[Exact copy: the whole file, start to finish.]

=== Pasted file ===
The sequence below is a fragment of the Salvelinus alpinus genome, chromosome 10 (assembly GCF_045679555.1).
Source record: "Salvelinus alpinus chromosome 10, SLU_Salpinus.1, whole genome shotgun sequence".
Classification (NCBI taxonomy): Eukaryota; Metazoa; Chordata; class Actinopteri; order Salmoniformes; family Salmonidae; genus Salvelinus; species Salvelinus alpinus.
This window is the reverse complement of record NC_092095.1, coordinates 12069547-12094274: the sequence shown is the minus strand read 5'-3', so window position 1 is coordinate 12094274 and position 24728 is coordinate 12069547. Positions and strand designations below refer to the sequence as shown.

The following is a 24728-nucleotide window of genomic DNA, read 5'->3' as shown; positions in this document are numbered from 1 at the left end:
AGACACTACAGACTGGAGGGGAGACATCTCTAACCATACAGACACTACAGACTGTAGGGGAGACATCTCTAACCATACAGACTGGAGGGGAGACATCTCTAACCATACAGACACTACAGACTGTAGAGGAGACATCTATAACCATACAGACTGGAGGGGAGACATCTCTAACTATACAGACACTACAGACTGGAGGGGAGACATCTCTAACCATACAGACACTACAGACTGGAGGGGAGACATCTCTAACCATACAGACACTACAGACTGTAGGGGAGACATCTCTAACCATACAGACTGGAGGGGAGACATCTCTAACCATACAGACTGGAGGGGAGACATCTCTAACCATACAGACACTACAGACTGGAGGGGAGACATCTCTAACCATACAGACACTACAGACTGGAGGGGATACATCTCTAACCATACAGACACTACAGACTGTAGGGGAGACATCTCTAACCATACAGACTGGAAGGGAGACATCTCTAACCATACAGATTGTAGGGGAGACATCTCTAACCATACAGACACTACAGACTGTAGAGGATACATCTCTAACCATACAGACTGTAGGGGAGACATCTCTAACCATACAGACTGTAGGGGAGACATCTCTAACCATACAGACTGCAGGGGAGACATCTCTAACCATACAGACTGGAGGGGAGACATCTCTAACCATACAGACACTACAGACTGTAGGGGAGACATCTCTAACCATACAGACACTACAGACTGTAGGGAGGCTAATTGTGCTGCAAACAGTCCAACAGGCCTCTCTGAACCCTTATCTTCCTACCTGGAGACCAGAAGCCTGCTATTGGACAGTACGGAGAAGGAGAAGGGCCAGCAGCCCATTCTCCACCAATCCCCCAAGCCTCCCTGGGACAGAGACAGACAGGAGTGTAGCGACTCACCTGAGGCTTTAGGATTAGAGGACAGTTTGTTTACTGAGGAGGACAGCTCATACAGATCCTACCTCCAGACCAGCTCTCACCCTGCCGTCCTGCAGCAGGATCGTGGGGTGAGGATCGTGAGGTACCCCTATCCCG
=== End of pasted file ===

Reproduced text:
The sequence below is a fragment of the Salvelinus alpinus genome, chromosome 10 (assembly GCF_045679555.1).
Source record: "Salvelinus alpinus chromosome 10, SLU_Salpinus.1, whole genome shotgun sequence".
Classification (NCBI taxonomy): Eukaryota; Metazoa; Chordata; class Actinopteri; order Salmoniformes; family Salmonidae; genus Salvelinus; species Salvelinus alpinus.
This window is the reverse complement of record NC_092095.1, coordinates 12069547-12094274: the sequence shown is the minus strand read 5'-3', so window position 1 is coordinate 12094274 and position 24728 is coordinate 12069547. Positions and strand designations below refer to the sequence as shown.

The following is a 24728-nucleotide window of genomic DNA, read 5'->3' as shown; positions in this document are numbered from 1 at the left end:
AGACACTACAGACTGGAGGGGAGACATCTCTAACCATACAGACACTACAGACTGTAGGGGAGACATCTCTAACCATACAGACTGGAGGGGAGACATCTCTAACCATACAGACACTACAGACTGTAGAGGAGACATCTATAACCATACAGACTGGAGGGGAGACATCTCTAACTATACAGACACTACAGACTGGAGGGGAGACATCTCTAACCATACAGACACTACAGACTGGAGGGGAGACATCTCTAACCATACAGACACTACAGACTGTAGGGGAGACATCTCTAACCATACAGACTGGAGGGGAGACATCTCTAACCATACAGACTGGAGGGGAGACATCTCTAACCATACAGACACTACAGACTGGAGGGGAGACATCTCTAACCATACAGACACTACAGACTGGAGGGGATACATCTCTAACCATACAGACACTACAGACTGTAGGGGAGACATCTCTAACCATACAGACTGGAAGGGAGACATCTCTAACCATACAGATTGTAGGGGAGACATCTCTAACCATACAGACACTACAGACTGTAGAGGATACATCTCTAACCATACAGACTGTAGGGGAGACATCTCTAACCATACAGACTGTAGGGGAGACATCTCTAACCATACAGACTGCAGGGGAGACATCTCTAACCATACAGACTGGAGGGGAGACATCTCTAACCATACAGACACTACAGACTGTAGGGGAGACATCTCTAACCATACAGACACTACAGACTGTAGGGAGGCTAATTGTGCTGCAAACAGTCCAACAGGCCTCTCTGAACCCTTATCTTCCTACCTGGAGACCAGAAGCCTGCTATTGGACAGTACGGAGAAGGAGAAGGGCCAGCAGCCCATTCTCCACCAATCCCCCAAGCCTCCCTGGGACAGAGACAGACAGGAGTGTAGCGACTCACCTGAGGCTTTAGGATTAGAGGACAGTTTGTTTACTGAGGAGGACAGCTCATACAGATCCTACCTCCAGACCAGCTCTCACCCTGCCGTCCTGCAGCAGGATCGTGGGGTGAGGATCGTGAGGTACCCCTATCCCG